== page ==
Wait, what’s that sound? A phone… not ringing?
Now that this election is over, it seems like a lot of time, effort, and money just to maintain the status quo. I’m starting to suspect that’s what our political system is all about, though. I’m also very aware of the complete lack of substance in this presidential election. I honestly have no idea what Barack Obama intends to do with another four years, but in retrospect that’s not what this election was about. It was more about arresting the tide of crazy washing over this country. It indeed looks like the “Tea Party” was a mid-term fluke born of low voter turnout. According to yesterday’s results, when normal Americans actually show up to vote the outcome is fairly reasonable. I hope there is a lesson learned here.
The polling station had a bit of line when I got there first thing, but it was gone when I left.
I submit this to article from The Atlantic, “Why I Refuse to Vote for Barack Obama” by Conor Friedersdorf to my friends and relatives (particularly my uncle), many of whom are good liberals justifiably terrified by the prospect of Mitt Romney (and whatever he stands for) and his conservative comrades entering the White House.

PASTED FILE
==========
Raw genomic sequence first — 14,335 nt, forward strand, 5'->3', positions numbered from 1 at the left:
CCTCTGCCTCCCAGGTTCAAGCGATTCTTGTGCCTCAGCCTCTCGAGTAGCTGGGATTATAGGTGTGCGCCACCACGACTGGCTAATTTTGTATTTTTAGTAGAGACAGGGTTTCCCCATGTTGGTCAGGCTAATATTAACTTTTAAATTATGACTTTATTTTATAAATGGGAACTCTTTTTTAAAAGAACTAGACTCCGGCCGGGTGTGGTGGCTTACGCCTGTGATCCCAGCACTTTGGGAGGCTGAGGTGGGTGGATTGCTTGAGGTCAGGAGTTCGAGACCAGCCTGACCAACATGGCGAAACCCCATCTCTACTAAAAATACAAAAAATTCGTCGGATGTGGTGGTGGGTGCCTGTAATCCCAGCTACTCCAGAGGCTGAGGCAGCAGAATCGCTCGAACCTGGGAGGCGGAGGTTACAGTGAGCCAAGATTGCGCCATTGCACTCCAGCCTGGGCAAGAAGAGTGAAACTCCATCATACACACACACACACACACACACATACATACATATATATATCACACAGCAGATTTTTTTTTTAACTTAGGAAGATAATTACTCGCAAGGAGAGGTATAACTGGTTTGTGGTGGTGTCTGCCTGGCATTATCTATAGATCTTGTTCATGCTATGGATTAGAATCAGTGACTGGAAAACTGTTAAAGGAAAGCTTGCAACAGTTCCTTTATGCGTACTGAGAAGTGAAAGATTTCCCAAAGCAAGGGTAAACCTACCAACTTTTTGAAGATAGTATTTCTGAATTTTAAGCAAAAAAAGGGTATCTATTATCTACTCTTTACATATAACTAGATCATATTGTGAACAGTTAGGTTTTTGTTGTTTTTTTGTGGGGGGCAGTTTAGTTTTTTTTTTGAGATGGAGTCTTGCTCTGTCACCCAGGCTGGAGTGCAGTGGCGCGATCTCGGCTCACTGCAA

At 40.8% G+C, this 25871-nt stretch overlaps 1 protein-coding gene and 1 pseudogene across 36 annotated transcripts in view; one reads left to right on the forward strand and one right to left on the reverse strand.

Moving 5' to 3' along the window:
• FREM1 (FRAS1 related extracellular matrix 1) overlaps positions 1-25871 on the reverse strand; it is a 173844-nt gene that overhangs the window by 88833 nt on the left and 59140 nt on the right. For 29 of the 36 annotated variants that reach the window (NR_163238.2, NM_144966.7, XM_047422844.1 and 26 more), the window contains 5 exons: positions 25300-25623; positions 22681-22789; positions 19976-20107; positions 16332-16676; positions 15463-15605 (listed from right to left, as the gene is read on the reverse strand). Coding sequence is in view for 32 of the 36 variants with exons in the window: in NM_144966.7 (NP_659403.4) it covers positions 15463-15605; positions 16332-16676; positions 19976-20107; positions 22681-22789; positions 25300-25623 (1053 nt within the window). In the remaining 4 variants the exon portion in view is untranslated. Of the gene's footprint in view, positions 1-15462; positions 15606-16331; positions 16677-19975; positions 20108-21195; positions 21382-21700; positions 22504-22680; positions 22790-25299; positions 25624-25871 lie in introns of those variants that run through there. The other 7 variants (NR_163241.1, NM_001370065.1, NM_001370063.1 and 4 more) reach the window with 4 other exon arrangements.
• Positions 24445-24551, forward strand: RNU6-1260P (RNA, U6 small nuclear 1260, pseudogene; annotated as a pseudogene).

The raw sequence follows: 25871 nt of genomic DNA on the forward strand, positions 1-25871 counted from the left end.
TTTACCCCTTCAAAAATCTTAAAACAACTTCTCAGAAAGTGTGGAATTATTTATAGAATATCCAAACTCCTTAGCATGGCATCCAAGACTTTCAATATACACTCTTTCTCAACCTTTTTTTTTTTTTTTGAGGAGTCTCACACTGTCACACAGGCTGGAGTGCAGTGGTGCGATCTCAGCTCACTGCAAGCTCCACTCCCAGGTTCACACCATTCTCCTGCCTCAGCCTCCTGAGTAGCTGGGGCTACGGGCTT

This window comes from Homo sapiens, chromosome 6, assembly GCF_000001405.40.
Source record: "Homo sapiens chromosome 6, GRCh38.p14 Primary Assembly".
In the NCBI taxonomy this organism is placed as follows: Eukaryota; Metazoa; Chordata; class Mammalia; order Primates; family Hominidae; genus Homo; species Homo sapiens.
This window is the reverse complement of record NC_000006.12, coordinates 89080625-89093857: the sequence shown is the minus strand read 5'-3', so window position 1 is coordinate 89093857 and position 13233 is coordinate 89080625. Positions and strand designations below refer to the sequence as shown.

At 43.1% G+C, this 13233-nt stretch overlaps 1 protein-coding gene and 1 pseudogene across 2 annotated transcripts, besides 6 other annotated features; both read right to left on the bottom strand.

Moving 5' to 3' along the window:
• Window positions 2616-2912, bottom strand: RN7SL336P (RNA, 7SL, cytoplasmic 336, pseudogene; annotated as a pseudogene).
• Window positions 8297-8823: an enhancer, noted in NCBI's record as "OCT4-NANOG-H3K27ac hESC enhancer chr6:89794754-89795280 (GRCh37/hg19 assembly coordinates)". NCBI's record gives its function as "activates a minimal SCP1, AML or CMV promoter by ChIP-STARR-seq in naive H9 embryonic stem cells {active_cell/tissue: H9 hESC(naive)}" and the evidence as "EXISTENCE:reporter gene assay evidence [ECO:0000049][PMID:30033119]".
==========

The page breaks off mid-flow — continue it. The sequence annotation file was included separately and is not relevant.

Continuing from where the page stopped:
In swing-state, first-caucus-in-the-nation Iowa, the presidential election has been going on since 2011. And tomorrow it will be over. Thank heavens. We’re sick of the phone calls. Half the time there is nobody on the other end, I think because the dialing systems are automated and wait for you to answer to before connecting the caller or the recording. If it sounds incredibly obnoxious, it is, and has endeared me to no candidate or party. Good riddance.
Speaking of politics, today’s Press-Citizen ran a vapid guest opinion column by Lee Hamilton, a former Congressman. It’s one of these periodic lectures about the decline of civil political discourse that newspaper editors and other self-important people feel obliged to unload on us. Nowhere in his column does Hamilton call out who is responsible for this degeneration of dialogue. That kind of pussy-footing around the problem is also part of the problem. I’m pretty sure we can identify the main culprits: they exist mostly in right-wing media outlets.